Land Trust concerned about County rezoning proposal

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Editor’s Note: We have receive this letter from Howard Clifford, president of the Mississippi Madawaska Land Trust.


I am writing to express the serious concern of the Mississippi Madawaska Land Trust regarding the proposed Amendment to Lanark County’s Official Plan that would remove candidate ANSI (Area of Natural Scientific Interest) designation from a number of provincially or regionally significant natural areas and re-zone these areas, partially or entirely, as rural.

Such action would put at risk ecologically significant lands and is contrary to the importance that the County attaches to the natural environment in its current official plan. The proposal is inappropriate as an example for natural heritage protection for lower tier municipalities.

View from Blueberry Mountain, a protected area.

MMLT is a non-profit charitable organization that works in and on behalf of the people and communities of the region to preserve ecologically sensitive lands for the long term, notably in Lanark County where we have close to 2000 acres under protection. See our Vision and Mission Statement at mmlt.ca. In addition to working with private land owners wishing to preserve their properties, we also work with volunteers, members, families and friends to increase respect for the natural world and to provide the best wilderness experiences for all ages. Our guided tours and personal approach bring thousands of visitors from across the country and beyond to enjoy Lanark County natural areas.

We understand that two provincially significant candidate ANSIs, A-15 Appleton Wetland and A-5 White Lake, would be affected.  In the case of White Lake this would mean the further isolation of Conservation Reserve lands that are already fragmented.

Likewise, we have concerns about the potential fate of the many regionally significant candidate ANSIs that have been identified as worthy of protection. As per David White, the author of the ANSI review and identification report for parts of Lanark County, “the regionally significant ANSI[s],…, also require protection if they are to fulfill their role of providing alternate or backup sites to the provincially significant sites should the values of the latter be compromised or lost due to incompatible activities or other causes.”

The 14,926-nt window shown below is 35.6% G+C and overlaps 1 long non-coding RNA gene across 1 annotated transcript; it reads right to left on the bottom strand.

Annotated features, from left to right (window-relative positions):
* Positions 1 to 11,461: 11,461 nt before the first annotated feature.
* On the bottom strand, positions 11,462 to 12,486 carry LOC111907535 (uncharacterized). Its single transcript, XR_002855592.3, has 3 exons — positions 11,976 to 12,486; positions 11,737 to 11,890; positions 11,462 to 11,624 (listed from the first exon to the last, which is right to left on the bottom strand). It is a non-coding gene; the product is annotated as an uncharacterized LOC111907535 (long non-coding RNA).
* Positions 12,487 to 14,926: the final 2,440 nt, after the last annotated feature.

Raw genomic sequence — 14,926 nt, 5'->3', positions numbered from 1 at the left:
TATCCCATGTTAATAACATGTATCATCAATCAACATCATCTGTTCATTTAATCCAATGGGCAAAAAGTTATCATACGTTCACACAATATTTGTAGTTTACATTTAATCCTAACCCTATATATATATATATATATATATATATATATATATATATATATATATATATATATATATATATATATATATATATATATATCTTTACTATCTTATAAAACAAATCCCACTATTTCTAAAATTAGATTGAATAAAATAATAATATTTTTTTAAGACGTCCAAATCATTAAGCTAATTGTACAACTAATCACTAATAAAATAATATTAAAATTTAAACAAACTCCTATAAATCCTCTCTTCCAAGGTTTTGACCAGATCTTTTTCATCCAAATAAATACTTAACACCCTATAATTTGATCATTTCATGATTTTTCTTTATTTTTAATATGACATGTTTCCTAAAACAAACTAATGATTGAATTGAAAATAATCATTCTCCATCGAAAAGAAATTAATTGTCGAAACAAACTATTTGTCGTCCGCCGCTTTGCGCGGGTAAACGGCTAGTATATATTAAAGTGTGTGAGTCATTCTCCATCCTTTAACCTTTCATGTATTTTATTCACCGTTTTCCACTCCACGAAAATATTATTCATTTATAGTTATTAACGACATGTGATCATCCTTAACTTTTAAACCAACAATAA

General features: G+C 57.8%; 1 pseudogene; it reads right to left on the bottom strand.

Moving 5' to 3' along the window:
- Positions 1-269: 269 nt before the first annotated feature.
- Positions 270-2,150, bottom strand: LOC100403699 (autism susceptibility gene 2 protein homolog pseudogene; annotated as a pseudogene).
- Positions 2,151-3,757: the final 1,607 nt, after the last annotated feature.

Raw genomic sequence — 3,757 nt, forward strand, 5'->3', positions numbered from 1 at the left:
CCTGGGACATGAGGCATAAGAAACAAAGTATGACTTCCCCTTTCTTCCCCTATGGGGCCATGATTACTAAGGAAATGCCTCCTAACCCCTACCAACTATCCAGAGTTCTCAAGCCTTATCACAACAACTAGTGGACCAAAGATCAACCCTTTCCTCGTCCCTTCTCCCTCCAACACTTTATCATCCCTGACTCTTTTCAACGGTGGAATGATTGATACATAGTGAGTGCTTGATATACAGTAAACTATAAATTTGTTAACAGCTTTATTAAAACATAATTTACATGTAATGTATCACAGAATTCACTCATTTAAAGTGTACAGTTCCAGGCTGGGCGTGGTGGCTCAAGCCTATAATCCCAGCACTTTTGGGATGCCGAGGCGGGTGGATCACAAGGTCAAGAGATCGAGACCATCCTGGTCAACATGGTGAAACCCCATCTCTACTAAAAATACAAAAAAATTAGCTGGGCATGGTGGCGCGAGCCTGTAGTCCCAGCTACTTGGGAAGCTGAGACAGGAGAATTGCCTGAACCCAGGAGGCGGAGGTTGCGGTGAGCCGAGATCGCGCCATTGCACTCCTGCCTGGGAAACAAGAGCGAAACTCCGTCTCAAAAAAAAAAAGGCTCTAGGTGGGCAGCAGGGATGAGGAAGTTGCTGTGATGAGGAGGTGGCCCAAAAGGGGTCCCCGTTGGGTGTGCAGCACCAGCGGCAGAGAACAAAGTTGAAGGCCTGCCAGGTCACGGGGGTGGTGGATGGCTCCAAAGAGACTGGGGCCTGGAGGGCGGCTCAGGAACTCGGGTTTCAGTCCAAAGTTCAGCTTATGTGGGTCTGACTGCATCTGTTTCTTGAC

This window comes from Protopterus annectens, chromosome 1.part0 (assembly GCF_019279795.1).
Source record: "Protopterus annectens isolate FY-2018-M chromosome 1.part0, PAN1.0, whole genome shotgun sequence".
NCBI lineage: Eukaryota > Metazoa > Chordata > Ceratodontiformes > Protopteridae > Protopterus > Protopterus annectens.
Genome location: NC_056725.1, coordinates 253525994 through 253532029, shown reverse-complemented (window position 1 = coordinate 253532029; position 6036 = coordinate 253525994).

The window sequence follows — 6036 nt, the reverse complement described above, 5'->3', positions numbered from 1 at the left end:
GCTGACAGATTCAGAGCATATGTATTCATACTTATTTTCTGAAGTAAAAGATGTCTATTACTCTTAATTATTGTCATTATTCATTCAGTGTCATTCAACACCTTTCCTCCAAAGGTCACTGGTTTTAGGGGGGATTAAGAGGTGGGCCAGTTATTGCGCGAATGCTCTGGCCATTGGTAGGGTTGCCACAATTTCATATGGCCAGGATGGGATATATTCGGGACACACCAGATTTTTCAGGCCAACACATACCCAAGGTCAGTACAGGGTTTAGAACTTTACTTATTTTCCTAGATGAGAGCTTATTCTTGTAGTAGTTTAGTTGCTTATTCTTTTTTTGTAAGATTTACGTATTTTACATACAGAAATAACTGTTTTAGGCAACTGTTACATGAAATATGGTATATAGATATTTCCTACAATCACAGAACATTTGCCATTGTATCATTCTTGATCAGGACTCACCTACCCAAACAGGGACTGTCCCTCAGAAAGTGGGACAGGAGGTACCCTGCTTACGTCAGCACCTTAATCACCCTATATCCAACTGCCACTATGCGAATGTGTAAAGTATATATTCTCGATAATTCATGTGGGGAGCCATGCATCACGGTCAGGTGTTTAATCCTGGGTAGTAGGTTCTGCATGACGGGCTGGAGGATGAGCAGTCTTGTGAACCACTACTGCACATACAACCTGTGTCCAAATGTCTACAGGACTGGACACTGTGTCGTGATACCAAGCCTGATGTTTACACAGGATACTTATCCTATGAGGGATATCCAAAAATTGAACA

In particular, we are concerned for the following candidate ANSIs: Panmure Alvar which is recognized as an internationally significant habitat, Maberly Bog whose re-designation risks total loss of a large area, and Christie Lake whose rock barrens have regionally significant species. In other words, the candidate ANSIs are of significance at the County level and should not be degraded through fragmentation or development that may affect their natural heritage value.

The identification of ANSIs and candidate ANSIs is an important tool for County and municipal planners to be aware of significant natural areas requiring special attention when development proposals are under consideration. They should therefore continue to be recognized in the OP so that their protection can be more assured. Protection can then readily be accomplished by requiring an Environmental Impact Statement and proof of no negative impact before development can proceed.

Ecologically significant areas provide Lanark County an excellent opportunity to celebrate its rich natural heritage. They can be promoted for tourism, thereby increasing the number of visitors to county businesses.  Last year close to 2000 people visited the privately owned Blueberry Mountain (a designated County “Wonder”) and hundreds travel to view the orchids at Purdon Conservation Area. These are examples of how unique natural areas attract people seeking outdoor experiences. Of those who visited Blueberry Mountain, over half were from outside Lanark County, including close to 500 from Ottawa, over 75 from other provinces, and some even from overseas.  Rather than eroding them, conservation areas can add to property values, given the increasing numbers who want to own properties that give them greater access to nature.

In sum, MMLT requests that the County reconsider the re-designation/removal of candidate ANSIs in the OP and continue to provide for appropriate identification to protect their natural heritage significance and enable the preservation of their ecological benefits for the enjoyment of current and future residents and visitors.

Thank you for your attention to our concerns.

Howard Clifford
President